'Studying the Way’ is just a figure of speech [...] In fact, the Way is not something which can be studied. You must not allow this name [the Way] to lead you into forming a mental concept of a road.[13]

Non-attachment for written texts[edit]

According to the accounts, Huángbò avoided clinging on written texts. This is exemplified by the following story:

Pei Xiu presented Huángbò with a text he had written on his understanding of Chan.
Huángbò placed the text down without looking at and after a long pause asked, “Do you understand?”
replied, “I don’t understand.”
Huángbò said, “If it can be understood in this manner, then it isn’t the true teaching. If it can be seen in paper and ink, then it’s not the essence of our order.” [14]

What Huángbò knew was that students of Chan often became attached to “seeking” enlightenment and he constantly warned against this (and all attachment) as an obstruction to enlightenment:

If you students of the Way wish to become Buddhas, you need study no doctrines whatever, but learn only how to avoid seeking for and attaching yourselves to anything.[15]

But although Huángbò often told students against dependence on textual practices, pointing to the necessity of direct experience over sutra study, his record shows that he was familiar with a wide selection of Buddhist doctrines and texts, including the Diamond Sutra, the Vimalakīrti Sutra and the Lotus Sutra.

Hitting and shouting[edit]

Huángbò was also noted for the manner of his teaching, incorporating the hitting and shouting pioneered by Mazu. There are a number of instances in the record of Huángbò slapping students.

The Blue Cliff Record tells the story of the future emperor of China, hiding in the Chan community as a novice monk, receiving slaps from Huángbò for questioning why Huángbò was bowing to an image of the Buddha.[16]

The most famous instance was when Linji Yixuan was directed by the head monk, Muzhou Daoming, to question Huángbò on the meaning of Buddhism after Linji had been practicing in Huángbò’s monastery for three years without an interview. Three times Linji went to Huángbò and three times the only answer he got was a slap.[17]

His apparent disrespect was extended to his own position:

You people are just like drunkards. I don’t know how you manage to keep on your feet in such a sodden condition. Why everyone will die laughing at you. It all seems so easy, so why do we have to live to see a day like this? Can’t you understand that in the whole Empire of the T’ang there are no ‘teachers of Zen’?”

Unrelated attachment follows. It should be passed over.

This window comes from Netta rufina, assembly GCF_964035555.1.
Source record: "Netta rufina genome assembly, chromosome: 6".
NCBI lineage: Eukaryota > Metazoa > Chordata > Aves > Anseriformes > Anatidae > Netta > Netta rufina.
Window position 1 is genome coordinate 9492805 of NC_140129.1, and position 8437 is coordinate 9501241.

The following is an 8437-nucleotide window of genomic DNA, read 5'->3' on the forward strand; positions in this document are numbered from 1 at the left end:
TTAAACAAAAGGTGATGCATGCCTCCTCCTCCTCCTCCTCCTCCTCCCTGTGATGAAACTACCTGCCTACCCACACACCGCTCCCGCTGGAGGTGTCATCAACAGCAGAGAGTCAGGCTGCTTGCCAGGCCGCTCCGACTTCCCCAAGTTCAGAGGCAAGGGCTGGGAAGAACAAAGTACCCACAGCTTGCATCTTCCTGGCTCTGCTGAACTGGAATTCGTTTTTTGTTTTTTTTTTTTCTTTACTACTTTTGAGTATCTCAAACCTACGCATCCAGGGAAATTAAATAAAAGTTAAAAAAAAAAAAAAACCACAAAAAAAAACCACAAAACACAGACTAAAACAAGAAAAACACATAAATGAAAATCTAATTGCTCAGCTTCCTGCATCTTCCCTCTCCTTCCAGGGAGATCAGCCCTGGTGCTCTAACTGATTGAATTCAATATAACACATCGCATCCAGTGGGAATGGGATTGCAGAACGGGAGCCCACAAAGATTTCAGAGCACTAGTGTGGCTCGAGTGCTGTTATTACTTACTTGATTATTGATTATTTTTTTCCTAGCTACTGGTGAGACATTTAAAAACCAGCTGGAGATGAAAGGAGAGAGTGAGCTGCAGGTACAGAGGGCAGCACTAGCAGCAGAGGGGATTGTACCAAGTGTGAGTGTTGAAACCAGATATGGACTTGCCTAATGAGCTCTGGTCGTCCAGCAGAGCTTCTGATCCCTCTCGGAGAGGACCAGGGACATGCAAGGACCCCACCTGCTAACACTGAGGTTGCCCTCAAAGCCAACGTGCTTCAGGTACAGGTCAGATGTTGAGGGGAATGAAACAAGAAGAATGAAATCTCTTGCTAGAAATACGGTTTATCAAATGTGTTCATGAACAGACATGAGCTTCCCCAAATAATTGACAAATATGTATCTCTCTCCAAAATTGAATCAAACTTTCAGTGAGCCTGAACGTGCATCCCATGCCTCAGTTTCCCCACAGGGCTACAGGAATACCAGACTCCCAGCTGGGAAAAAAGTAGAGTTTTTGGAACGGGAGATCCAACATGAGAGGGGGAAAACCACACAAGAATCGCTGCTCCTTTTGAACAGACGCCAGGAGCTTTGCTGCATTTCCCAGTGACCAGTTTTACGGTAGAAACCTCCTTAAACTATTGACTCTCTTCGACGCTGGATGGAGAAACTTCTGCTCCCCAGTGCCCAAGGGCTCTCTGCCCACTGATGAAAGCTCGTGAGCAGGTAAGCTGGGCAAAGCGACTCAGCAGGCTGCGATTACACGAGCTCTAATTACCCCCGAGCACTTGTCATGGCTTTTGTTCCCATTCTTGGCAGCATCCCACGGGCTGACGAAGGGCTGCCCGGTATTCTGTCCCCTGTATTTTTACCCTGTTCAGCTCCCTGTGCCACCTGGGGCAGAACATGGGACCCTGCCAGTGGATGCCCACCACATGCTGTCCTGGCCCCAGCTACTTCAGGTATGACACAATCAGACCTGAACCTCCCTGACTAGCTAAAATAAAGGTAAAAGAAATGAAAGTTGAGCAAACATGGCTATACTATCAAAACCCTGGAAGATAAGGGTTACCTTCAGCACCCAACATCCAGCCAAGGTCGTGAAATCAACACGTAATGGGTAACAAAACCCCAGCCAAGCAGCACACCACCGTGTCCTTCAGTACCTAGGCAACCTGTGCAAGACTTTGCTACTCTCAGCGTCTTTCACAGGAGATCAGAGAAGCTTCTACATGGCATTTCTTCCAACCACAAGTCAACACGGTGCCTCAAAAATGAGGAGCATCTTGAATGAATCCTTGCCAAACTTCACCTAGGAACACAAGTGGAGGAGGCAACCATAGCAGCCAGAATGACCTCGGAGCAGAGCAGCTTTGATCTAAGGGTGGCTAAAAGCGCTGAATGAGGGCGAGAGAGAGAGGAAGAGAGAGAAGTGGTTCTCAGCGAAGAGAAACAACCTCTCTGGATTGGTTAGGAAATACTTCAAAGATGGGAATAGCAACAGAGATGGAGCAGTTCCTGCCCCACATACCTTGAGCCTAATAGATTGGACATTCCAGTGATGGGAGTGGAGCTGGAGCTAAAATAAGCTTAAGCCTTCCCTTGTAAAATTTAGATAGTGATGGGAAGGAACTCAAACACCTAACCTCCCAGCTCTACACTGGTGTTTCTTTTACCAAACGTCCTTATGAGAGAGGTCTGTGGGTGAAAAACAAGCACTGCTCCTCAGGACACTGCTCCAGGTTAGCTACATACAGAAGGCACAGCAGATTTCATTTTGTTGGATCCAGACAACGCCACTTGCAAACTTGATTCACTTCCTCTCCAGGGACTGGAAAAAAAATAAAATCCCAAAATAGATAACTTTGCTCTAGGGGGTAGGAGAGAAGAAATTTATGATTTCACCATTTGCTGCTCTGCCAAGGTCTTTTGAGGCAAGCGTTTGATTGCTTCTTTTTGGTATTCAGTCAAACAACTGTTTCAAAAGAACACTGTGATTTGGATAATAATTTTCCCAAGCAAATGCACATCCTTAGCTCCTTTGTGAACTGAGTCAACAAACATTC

A monk stepped forth and asked, “How can you say that? At this very moment, as all can see, we are sitting face to face with one who has appeared in the world to be a teacher of monks and a leader of men!”
Please note that I did not say there is no Zen. I merely pointed out that there are no teachers![18]

Overcoming fear[edit]

While Huángbò was an uncompromising and somewhat fearsome Chan teacher, he understood the nature of fear in students when they heard the doctrine of emptiness and the Void:

Those who hasten towards it [the Void] dare not enter, fearing to hurtle down through the void with nothing to cling to or to stay their fall. So they look to the brink and retreat.[19]

He taught that ‘no activity’ was the gateway of his Dharma but that

All who reach this gate fear to enter.” [20] [To overcome this fear, one] must enter it with the suddenness of a knife-thrust.[21]

Notes[edit]

  1. ^ Huángbò‘s birth and death dates are uncertain. Texts traditionally give his death some time between 847 and 859. see Wright, p 131 n 1 The 850 date is from Ferguson p 117
  2. ^ The Blue Cliff Record claims he was seven feet tall,(Cleary & Cleary, p 73) and imposing with a small lump on his forehead “shaped like a pearl”, presumed by some writers as a result of his continuous prostrations before the Buddha. (Foster & Shoemaker, p 91)
  3. ^ Foster & Shoemaker, p 90 Wright (p 110) gives a different account of the latter years of Huángbò stating that Pei Xiu invited Huángbò after the 841-846 suppression of Buddhism to teach at K’ai-yuan Monastery in 848 and that Huángbò died and was buried on Mount Huángbò.
  4. ^ These two texts are unique in early Chan literature as they can be precisely dated by Pei Xiu who wrote the preface on October 8, 857.[5] They are also the first full-length Zen texts translated in English.[6]

References[edit]

  1. ^ Foster & Shoemaker, p 90
  2. ^ Cleary & Cleary, p 73
  3. ^ Wright, p 110
  4. ^ Blofeld, p. 132.
  5. ^ Wright, p 113,
  6. ^ Blofeld (1958)
  7. ^ Wright, p 112
  8. ^ Blofeld, p 29
  9. ^ Blofeld, p 40
  10. ^ Blofeld, pp 58-59
  11. ^ Blofeld, p 83
  12. ^ Blofeld, p 29
  13. ^ Blofeld, pp 54-55
  14. ^ Ferguson, p. 121
  15. ^ Blofeld, p 29
  16. ^ Cleary & Cleary, p 79
  17. ^ Ferugson, pp 155-156
  18. ^ Blofeld, p 101
  19. ^ Blofeld, p 32
  20. ^ Blofeld, p 131
  21. ^ Blofeld, p 111

Sources[edit]

  • Blofeld, John (1958). The Zen Teachings of Huang Po: On the Transmission of Mind. New York: Grove Press. ISBN 0-8021-5092-6. 
  • Chang Chung-yuan (1971). Original Teachings of Ch’an Buddhism. Vintage Books. ISBN 0-394-71333-8. 
  • Cleary, Thomas; Cleary, J.C., translators (1992). The Blue Cliff Record. Boston: Shambhala Publications. ISBN 0-87773-622-7. 
  • Dumoulin, Heinrich (1994, 1998). Zen Buddhism: A History, Volume I, India and China. Simon & Schuster and Prentice Hall International. ISBN 0-02-897109-4. 
  • Foster, Nelson; Shoemaker, Jack, eds. (1996). The Roaring Stream: a new Zen reader. Hopewell: The Ecco Press. ISBN 0-88001-344-3. 
  • Wright, Dale S. (2004). "The Huang-po Literature". In Wright, Dale; Heine, Steven. The Zen Canon: Understanding the Classic Zen Texts. Oxford University Press. ISBN 0-19-515067-8. 

External links[edit]

Buddhist titles
Preceded by
Baizhang Huaihai
Rinzai Zen patriarch Succeeded by
Linji Yixuan